(1) Does the challenged act, omission, or decision necessarily involve a basic governmental policy, program, or objective? (2) Is the questioned act, omission, or decision essential to the realization or accomplishment of that policy, program, or objective as opposed to one which would not change the course or direction of the policy, program, or objective? (3) Does the act, omission, or decision require the exercise of basic policy evaluation, judgment, and expertise on the part of the governmental agency involved? (4) Does the governmental agency involved possess the requisite constitutional, statutory, or lawful authority and duty to do or make the challenged act, omission, or decision?

In King v. Seattle, 84 Wash.2d 239, 246, 525 P.2d 228 (1974), we set out an additional requirement for the availability of discretionary immunity:

Immunity for "discretionary" activities serves no purpose except to assure that courts refuse to pass judgment on policy decisions in the province of coordinate branches of government. Accordingly, to be entitled to immunity the state must make a showing that such a policy decision, consciously balancing risks and advantages, took place. The fact that an...

To continue reading

Request your trial
269 cases
  • Bradford v. City of Seattle
    • United States
    • U.S. District Court — Western District of Washington
    • April 4, 2008
    ...person with actual or pretended legal authority to arrest unlawfully restrains or imprisons another person. Bender v. City of Seattle, 99 Wash.2d 582, 591, 664 P.2d 492, 499 (1983). False imprisonment is the unjustified intentional confinement of another person. Id. The defendants have move......
  • Moe v. Wise
    • United States
    • Washington Court of Appeals
    • November 19, 1999 a matter of law, no evidence or reasonable inferences exist to sustain a verdict for the nonmoving party. Bender v. City of Seattle, 99 Wash.2d 582, 587, 664 P.2d 492 (1983). We review the evidence in the light most favorable to the nonmoving party. Bender, 99 Wash.2d at 587, 664 P.2d 49......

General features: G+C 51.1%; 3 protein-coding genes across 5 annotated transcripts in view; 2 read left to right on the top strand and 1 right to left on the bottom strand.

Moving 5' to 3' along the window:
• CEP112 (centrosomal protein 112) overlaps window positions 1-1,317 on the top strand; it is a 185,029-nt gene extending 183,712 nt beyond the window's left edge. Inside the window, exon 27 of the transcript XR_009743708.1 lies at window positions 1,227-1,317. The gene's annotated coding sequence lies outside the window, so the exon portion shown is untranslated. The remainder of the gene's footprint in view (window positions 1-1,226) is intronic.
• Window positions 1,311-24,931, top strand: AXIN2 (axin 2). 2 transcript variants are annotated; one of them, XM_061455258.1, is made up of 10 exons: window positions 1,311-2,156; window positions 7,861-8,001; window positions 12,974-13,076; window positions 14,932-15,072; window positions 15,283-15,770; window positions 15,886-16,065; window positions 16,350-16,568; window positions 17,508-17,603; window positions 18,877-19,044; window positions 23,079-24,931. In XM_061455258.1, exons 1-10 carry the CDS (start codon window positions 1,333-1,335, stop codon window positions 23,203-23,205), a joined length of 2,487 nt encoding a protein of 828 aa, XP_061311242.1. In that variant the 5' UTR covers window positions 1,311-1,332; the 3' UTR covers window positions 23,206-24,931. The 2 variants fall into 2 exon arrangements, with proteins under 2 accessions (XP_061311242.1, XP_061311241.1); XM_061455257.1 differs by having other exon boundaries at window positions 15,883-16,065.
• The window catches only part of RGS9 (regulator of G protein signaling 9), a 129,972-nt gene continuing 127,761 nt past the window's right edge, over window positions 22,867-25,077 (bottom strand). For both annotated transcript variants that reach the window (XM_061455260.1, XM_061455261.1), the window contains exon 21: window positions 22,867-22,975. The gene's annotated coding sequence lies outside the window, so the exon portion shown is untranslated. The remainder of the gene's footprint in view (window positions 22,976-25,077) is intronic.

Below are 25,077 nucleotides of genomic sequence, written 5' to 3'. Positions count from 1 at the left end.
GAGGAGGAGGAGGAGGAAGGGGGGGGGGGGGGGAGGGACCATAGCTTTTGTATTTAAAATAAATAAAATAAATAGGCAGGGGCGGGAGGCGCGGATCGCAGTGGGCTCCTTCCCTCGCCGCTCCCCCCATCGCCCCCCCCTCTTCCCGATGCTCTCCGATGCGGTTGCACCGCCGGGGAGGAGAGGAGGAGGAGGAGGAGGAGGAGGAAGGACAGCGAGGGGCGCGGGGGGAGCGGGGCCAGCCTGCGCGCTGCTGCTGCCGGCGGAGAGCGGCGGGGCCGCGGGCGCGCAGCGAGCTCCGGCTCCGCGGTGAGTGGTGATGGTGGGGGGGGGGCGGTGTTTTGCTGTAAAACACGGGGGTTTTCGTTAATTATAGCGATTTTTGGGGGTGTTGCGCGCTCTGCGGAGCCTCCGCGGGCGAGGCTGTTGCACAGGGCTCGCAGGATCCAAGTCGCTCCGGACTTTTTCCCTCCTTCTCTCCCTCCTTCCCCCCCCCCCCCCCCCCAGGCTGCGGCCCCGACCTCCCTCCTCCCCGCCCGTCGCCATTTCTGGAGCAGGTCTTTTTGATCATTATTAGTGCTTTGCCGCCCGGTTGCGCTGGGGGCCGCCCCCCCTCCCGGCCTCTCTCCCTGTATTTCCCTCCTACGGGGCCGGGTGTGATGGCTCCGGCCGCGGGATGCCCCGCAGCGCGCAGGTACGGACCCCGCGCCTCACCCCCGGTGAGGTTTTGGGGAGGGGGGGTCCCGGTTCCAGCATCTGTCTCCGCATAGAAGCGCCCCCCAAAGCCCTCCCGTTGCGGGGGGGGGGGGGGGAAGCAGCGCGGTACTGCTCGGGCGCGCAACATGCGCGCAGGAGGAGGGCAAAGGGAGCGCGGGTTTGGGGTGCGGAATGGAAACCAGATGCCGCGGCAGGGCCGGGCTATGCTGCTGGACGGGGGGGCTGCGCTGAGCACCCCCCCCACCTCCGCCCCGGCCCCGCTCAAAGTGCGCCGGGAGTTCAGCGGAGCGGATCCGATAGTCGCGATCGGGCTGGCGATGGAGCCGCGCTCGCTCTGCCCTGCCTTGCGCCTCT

• Wood v. Battle Ground School Dist.
    • United States
    • Washington Court of Appeals
    • July 27, 2001
    ...on whether Sharp had a privilege and whether Wood was acting as a private individual or as a public official. Bender v. City of Seattle, 99 Wash.2d 582, 599, 664 P.2d 492 (1983); Moe, 97 Wash.App. at 957, 963, 989 P.2d 1148. Absent a privileged defendant, a private individual must merely pr......
  • Mason v. Mason
    • United States
    • Washington Court of Appeals
    • October 19, 2021 entitled to the shield of "absolute privilege" or "immunity," the individual is absolved of all liability. Bender v. City of Seattle , 99 Wash.2d 582, 600, 664 P.2d 492 (1983). "Absolute privilege is usually confined to cases in which the public service and administration of justice requ......
  • Request a trial to view additional results
1 books & journal articles
  • Related State Torts
    • United States
    • James Publishing Practical Law Books Litigating Employment Discrimination Cases. Volume 1-2 Volume 1 - Law
    • May 1, 2023
    ...arrest, confinement by physical barriers, or by means of any other form of unreasonable duress.”); Bender v. Seattle , 99 Wa.2d 582, 591 664 P.2d 492 (Wash. 1983) (“[S]uch restraint or imprisonment may be accomplished by physical force alone, or by threat of force, or by conduct reasonably ......

VLEX uses login cookies to provide you with a better browsing experience. If you click on 'Accept' or continue browsing this site we consider that you accept our cookie policy. ACCEPT